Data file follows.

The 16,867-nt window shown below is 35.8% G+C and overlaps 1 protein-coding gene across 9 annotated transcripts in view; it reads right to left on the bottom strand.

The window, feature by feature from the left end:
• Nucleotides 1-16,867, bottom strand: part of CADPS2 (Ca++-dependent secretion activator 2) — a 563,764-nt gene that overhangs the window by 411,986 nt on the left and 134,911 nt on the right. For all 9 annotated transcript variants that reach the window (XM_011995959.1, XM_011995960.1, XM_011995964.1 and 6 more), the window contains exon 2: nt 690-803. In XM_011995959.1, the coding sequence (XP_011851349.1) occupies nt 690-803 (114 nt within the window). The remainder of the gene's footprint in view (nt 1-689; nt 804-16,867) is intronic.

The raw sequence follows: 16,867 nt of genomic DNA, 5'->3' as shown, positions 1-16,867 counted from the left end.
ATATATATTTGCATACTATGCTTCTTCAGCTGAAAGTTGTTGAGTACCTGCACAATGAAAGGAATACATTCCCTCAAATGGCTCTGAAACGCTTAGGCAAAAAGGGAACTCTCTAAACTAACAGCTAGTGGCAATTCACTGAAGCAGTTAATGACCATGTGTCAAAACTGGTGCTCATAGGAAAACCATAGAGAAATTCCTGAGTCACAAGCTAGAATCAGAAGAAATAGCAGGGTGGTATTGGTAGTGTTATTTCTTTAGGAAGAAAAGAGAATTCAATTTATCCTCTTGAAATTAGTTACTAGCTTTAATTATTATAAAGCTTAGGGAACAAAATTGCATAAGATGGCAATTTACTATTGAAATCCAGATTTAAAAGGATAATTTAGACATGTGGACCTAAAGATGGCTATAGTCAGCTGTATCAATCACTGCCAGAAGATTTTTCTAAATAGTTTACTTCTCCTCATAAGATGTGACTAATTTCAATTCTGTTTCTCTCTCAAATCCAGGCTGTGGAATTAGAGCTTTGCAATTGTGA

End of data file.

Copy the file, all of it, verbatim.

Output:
The 16,867-nt window shown below is 35.8% G+C and overlaps 1 protein-coding gene across 9 annotated transcripts in view; it reads right to left on the bottom strand.

The window, feature by feature from the left end:
• Nucleotides 1-16,867, bottom strand: part of CADPS2 (Ca++-dependent secretion activator 2) — a 563,764-nt gene that overhangs the window by 411,986 nt on the left and 134,911 nt on the right. For all 9 annotated transcript variants that reach the window (XM_011995959.1, XM_011995960.1, XM_011995964.1 and 6 more), the window contains exon 2: nt 690-803. In XM_011995959.1, the coding sequence (XP_011851349.1) occupies nt 690-803 (114 nt within the window). The remainder of the gene's footprint in view (nt 1-689; nt 804-16,867) is intronic.

The raw sequence follows: 16,867 nt of genomic DNA, 5'->3' as shown, positions 1-16,867 counted from the left end.
ATATATATTTGCATACTATGCTTCTTCAGCTGAAAGTTGTTGAGTACCTGCACAATGAAAGGAATACATTCCCTCAAATGGCTCTGAAACGCTTAGGCAAAAAGGGAACTCTCTAAACTAACAGCTAGTGGCAATTCACTGAAGCAGTTAATGACCATGTGTCAAAACTGGTGCTCATAGGAAAACCATAGAGAAATTCCTGAGTCACAAGCTAGAATCAGAAGAAATAGCAGGGTGGTATTGGTAGTGTTATTTCTTTAGGAAGAAAAGAGAATTCAATTTATCCTCTTGAAATTAGTTACTAGCTTTAATTATTATAAAGCTTAGGGAACAAAATTGCATAAGATGGCAATTTACTATTGAAATCCAGATTTAAAAGGATAATTTAGACATGTGGACCTAAAGATGGCTATAGTCAGCTGTATCAATCACTGCCAGAAGATTTTTCTAAATAGTTTACTTCTCCTCATAAGATGTGACTAATTTCAATTCTGTTTCTCTCTCAAATCCAGGCTGTGGAATTAGAGCTTTGCAATTGTGA